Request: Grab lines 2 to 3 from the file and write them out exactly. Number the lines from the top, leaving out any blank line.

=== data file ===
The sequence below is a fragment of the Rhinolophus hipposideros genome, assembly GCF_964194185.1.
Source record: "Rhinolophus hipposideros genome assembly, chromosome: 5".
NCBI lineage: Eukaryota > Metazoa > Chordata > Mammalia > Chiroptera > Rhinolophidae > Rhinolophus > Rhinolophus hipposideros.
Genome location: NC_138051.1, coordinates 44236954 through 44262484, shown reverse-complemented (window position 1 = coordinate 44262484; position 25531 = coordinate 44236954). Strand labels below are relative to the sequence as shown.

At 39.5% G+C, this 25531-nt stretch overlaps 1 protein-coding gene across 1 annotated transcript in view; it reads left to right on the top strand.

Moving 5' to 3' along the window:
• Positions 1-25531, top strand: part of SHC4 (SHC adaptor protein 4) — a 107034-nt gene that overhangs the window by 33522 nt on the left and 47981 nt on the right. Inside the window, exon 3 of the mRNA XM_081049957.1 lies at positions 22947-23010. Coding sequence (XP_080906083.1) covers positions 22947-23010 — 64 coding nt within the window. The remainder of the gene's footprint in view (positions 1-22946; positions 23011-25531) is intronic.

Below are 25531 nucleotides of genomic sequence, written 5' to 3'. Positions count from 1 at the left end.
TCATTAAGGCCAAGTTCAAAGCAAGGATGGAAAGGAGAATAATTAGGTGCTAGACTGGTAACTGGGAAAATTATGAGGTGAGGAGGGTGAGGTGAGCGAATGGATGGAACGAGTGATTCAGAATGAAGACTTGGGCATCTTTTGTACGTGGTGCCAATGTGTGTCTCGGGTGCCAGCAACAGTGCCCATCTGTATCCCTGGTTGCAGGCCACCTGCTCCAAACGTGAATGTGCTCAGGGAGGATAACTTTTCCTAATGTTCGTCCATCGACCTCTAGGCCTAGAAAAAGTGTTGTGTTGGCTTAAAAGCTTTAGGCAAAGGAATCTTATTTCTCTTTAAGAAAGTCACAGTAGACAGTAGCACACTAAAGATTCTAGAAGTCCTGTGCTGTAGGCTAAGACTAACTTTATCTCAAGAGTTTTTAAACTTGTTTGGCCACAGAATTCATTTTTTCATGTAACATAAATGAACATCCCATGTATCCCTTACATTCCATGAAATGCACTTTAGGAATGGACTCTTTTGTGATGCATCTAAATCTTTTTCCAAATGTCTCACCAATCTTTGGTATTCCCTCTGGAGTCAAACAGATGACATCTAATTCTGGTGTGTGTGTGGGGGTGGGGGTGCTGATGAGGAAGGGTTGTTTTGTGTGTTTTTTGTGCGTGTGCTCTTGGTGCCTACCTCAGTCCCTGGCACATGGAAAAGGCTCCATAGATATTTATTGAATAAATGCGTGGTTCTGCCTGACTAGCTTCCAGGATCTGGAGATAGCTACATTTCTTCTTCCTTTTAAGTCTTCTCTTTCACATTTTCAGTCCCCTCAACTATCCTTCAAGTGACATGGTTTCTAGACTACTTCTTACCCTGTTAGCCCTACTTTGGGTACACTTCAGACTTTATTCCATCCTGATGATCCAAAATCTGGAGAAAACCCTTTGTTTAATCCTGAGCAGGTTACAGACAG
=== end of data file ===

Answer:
Source record: "Rhinolophus hipposideros genome assembly, chromosome: 5".
NCBI lineage: Eukaryota > Metazoa > Chordata > Mammalia > Chiroptera > Rhinolophidae > Rhinolophus > Rhinolophus hipposideros.